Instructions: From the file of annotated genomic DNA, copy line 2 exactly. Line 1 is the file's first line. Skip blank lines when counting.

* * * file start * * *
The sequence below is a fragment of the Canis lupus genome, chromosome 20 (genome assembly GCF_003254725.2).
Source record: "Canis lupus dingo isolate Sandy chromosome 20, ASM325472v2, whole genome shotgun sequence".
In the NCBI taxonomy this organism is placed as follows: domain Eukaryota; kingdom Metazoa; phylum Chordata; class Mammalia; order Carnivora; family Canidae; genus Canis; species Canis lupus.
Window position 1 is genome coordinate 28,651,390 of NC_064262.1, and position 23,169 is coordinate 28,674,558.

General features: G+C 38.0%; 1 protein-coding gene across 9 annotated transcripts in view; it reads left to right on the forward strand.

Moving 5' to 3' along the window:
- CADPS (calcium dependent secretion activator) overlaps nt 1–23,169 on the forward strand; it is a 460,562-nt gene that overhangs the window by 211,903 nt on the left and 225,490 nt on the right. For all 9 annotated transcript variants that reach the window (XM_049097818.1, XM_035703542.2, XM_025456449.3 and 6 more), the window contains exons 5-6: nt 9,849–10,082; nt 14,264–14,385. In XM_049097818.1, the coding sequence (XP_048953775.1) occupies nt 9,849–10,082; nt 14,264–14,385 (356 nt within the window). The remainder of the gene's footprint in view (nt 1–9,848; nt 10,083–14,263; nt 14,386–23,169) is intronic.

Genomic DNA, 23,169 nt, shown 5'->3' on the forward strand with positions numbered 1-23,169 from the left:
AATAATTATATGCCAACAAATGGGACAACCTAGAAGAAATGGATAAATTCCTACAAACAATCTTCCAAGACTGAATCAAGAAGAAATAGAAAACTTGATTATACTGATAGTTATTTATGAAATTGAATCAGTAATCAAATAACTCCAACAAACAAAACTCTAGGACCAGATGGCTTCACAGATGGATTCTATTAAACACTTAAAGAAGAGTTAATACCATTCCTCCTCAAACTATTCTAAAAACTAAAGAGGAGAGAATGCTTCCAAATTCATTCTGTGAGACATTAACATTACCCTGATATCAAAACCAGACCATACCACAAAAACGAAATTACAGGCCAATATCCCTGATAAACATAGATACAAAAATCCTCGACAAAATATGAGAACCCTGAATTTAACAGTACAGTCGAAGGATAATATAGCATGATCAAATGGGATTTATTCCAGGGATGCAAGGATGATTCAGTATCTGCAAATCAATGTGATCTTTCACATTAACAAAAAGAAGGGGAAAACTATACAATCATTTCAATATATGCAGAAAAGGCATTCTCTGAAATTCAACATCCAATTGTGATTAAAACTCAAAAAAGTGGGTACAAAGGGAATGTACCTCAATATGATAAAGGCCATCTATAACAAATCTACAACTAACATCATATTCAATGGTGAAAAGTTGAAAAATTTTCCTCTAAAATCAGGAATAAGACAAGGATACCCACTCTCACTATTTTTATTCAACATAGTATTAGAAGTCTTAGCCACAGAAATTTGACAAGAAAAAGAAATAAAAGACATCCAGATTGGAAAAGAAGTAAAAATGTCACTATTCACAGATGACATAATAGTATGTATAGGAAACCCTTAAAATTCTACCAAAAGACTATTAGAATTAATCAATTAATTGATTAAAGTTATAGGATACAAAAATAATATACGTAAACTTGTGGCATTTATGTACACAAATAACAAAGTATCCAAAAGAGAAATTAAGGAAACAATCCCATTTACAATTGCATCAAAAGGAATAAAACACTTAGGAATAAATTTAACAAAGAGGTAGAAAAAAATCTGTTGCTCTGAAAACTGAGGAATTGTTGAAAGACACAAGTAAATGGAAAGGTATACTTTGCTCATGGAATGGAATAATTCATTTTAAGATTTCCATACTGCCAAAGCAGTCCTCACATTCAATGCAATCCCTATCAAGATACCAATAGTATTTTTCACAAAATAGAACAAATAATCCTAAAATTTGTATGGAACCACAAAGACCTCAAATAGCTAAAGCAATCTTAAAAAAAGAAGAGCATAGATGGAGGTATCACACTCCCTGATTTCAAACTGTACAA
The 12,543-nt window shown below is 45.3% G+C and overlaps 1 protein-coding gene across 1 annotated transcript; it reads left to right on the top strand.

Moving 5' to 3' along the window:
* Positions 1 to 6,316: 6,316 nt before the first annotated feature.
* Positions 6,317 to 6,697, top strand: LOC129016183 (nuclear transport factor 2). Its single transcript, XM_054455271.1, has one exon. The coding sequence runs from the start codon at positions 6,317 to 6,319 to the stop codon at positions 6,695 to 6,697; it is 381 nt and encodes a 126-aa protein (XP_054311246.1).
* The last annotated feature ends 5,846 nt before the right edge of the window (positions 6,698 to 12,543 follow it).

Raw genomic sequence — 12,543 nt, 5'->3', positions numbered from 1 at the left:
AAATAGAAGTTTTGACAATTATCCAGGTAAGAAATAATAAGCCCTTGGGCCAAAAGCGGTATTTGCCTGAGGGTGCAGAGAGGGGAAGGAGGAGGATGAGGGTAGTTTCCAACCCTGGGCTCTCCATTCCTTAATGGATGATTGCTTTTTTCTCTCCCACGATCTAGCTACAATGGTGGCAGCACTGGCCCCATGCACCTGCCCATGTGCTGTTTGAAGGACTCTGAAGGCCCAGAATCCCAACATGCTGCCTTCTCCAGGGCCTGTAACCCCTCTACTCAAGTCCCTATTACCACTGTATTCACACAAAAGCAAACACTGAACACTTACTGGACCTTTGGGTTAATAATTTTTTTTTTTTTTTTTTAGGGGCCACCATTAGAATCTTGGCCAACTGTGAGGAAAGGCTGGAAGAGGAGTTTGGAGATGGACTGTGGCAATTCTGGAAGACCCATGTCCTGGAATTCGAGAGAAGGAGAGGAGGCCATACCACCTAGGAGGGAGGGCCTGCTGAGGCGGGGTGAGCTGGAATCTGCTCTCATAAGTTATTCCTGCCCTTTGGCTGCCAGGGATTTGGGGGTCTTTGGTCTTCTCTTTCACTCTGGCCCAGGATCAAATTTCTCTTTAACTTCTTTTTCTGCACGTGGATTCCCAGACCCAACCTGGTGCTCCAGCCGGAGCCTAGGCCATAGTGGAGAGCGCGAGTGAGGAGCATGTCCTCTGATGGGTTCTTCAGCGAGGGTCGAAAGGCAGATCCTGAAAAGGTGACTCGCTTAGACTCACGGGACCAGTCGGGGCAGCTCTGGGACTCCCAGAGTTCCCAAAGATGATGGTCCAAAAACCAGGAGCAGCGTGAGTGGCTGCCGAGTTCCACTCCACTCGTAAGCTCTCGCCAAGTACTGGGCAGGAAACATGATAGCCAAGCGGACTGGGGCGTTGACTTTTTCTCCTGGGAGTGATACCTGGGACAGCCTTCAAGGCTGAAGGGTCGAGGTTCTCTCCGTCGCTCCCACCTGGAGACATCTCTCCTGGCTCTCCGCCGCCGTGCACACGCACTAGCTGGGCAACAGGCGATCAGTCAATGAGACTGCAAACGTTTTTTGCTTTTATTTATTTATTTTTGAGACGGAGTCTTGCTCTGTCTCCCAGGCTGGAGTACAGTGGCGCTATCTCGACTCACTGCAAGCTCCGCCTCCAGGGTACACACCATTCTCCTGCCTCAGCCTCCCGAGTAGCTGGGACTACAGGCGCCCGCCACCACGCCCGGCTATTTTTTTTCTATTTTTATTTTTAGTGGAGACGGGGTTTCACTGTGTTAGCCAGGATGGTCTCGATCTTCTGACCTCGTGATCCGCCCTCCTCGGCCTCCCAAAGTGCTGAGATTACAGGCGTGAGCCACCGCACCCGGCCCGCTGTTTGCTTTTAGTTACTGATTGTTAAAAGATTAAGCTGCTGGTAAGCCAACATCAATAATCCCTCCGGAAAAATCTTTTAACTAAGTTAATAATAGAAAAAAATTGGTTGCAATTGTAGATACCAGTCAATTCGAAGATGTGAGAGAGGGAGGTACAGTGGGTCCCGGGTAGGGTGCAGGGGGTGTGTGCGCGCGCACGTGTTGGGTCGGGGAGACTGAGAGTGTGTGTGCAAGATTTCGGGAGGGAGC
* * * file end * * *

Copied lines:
Source record: "Canis lupus dingo isolate Sandy chromosome 20, ASM325472v2, whole genome shotgun sequence".